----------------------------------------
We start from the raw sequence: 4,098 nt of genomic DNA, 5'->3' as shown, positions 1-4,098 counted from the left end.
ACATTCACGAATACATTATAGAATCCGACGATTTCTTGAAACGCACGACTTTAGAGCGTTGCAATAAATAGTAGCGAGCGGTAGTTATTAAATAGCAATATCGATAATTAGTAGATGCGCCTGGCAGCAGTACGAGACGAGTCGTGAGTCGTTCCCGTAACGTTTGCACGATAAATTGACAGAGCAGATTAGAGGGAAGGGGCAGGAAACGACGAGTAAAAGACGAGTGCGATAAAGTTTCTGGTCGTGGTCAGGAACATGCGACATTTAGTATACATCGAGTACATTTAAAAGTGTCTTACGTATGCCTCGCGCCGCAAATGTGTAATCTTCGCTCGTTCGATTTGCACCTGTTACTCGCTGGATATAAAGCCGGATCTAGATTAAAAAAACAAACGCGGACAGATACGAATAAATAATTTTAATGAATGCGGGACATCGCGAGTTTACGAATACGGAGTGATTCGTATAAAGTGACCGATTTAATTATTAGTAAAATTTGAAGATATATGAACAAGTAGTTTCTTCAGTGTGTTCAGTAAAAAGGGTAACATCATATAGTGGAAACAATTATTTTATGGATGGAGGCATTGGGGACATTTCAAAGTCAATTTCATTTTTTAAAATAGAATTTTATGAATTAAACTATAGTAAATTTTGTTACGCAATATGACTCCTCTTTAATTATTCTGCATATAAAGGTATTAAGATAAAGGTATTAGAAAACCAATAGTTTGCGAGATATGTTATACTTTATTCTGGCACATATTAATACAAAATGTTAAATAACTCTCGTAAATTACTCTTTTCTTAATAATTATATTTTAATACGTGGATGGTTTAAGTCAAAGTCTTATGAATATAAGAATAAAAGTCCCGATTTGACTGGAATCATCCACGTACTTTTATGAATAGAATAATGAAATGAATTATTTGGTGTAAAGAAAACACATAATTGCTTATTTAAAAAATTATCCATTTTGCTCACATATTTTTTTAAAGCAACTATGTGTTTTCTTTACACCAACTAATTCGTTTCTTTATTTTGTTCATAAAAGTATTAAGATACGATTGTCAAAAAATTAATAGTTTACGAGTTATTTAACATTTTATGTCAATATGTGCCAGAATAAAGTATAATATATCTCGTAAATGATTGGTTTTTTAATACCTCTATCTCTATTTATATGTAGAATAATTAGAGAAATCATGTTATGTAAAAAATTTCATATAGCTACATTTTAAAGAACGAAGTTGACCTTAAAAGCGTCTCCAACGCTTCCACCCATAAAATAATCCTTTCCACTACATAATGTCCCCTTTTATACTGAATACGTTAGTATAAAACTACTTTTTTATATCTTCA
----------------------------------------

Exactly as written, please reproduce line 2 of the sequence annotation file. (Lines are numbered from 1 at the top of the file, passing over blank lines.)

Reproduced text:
ACATTCACGAATACATTATAGAATCCGACGATTTCTTGAAACGCACGACTTTAGAGCGTTGCAATAAATAGTAGCGAGCGGTAGTTATTAAATAGCAATATCGATAATTAGTAGATGCGCCTGGCAGCAGTACGAGACGAGTCGTGAGTCGTTCCCGTAACGTTTGCACGATAAATTGACAGAGCAGATTAGAGGGAAGGGGCAGGAAACGACGAGTAAAAGACGAGTGCGATAAAGTTTCTGGTCGTGGTCAGGAACATGCGACATTTAGTATACATCGAGTACATTTAAAAGTGTCTTACGTATGCCTCGCGCCGCAAATGTGTAATCTTCGCTCGTTCGATTTGCACCTGTTACTCGCTGGATATAAAGCCGGATCTAGATTAAAAAAACAAACGCGGACAGATACGAATAAATAATTTTAATGAATGCGGGACATCGCGAGTTTACGAATACGGAGTGATTCGTATAAAGTGACCGATTTAATTATTAGTAAAATTTGAAGATATATGAACAAGTAGTTTCTTCAGTGTGTTCAGTAAAAAGGGTAACATCATATAGTGGAAACAATTATTTTATGGATGGAGGCATTGGGGACATTTCAAAGTCAATTTCATTTTTTAAAATAGAATTTTATGAATTAAACTATAGTAAATTTTGTTACGCAATATGACTCCTCTTTAATTATTCTGCATATAAAGGTATTAAGATAAAGGTATTAGAAAACCAATAGTTTGCGAGATATGTTATACTTTATTCTGGCACATATTAATACAAAATGTTAAATAACTCTCGTAAATTACTCTTTTCTTAATAATTATATTTTAATACGTGGATGGTTTAAGTCAAAGTCTTATGAATATAAGAATAAAAGTCCCGATTTGACTGGAATCATCCACGTACTTTTATGAATAGAATAATGAAATGAATTATTTGGTGTAAAGAAAACACATAATTGCTTATTTAAAAAATTATCCATTTTGCTCACATATTTTTTTAAAGCAACTATGTGTTTTCTTTACACCAACTAATTCGTTTCTTTATTTTGTTCATAAAAGTATTAAGATACGATTGTCAAAAAATTAATAGTTTACGAGTTATTTAACATTTTATGTCAATATGTGCCAGAATAAAGTATAATATATCTCGTAAATGATTGGTTTTTTAATACCTCTATCTCTATTTATATGTAGAATAATTAGAGAAATCATGTTATGTAAAAAATTTCATATAGCTACATTTTAAAGAACGAAGTTGACCTTAAAAGCGTCTCCAACGCTTCCACCCATAAAATAATCCTTTCCACTACATAATGTCCCCTTTTATACTGAATACGTTAGTATAAAACTACTTTTTTATATCTTCA